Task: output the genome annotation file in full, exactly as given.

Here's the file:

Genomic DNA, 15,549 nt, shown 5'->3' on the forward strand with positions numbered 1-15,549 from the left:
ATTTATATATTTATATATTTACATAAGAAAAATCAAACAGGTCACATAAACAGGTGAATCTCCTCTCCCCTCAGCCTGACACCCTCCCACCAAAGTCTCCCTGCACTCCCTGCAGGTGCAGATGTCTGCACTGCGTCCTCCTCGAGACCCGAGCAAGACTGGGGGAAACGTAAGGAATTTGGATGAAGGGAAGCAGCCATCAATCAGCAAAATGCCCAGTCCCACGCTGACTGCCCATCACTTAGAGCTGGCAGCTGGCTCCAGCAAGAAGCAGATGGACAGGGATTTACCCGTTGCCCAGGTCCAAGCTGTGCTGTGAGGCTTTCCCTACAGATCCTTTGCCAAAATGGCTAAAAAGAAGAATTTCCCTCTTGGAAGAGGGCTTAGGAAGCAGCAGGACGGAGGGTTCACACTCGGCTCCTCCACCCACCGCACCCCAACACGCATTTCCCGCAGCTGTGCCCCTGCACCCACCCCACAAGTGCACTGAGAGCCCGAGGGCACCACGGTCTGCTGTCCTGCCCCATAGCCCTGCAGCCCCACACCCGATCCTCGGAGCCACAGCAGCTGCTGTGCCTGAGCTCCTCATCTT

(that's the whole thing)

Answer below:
Genomic DNA, 15,549 nt, shown 5'->3' on the forward strand with positions numbered 1-15,549 from the left:
ATTTATATATTTATATATTTACATAAGAAAAATCAAACAGGTCACATAAACAGGTGAATCTCCTCTCCCCTCAGCCTGACACCCTCCCACCAAAGTCTCCCTGCACTCCCTGCAGGTGCAGATGTCTGCACTGCGTCCTCCTCGAGACCCGAGCAAGACTGGGGGAAACGTAAGGAATTTGGATGAAGGGAAGCAGCCATCAATCAGCAAAATGCCCAGTCCCACGCTGACTGCCCATCACTTAGAGCTGGCAGCTGGCTCCAGCAAGAAGCAGATGGACAGGGATTTACCCGTTGCCCAGGTCCAAGCTGTGCTGTGAGGCTTTCCCTACAGATCCTTTGCCAAAATGGCTAAAAAGAAGAATTTCCCTCTTGGAAGAGGGCTTAGGAAGCAGCAGGACGGAGGGTTCACACTCGGCTCCTCCACCCACCGCACCCCAACACGCATTTCCCGCAGCTGTGCCCCTGCACCCACCCCACAAGTGCACTGAGAGCCCGAGGGCACCACGGTCTGCTGTCCTGCCCCATAGCCCTGCAGCCCCACACCCGATCCTCGGAGCCACAGCAGCTGCTGTGCCTGAGCTCCTCATCTT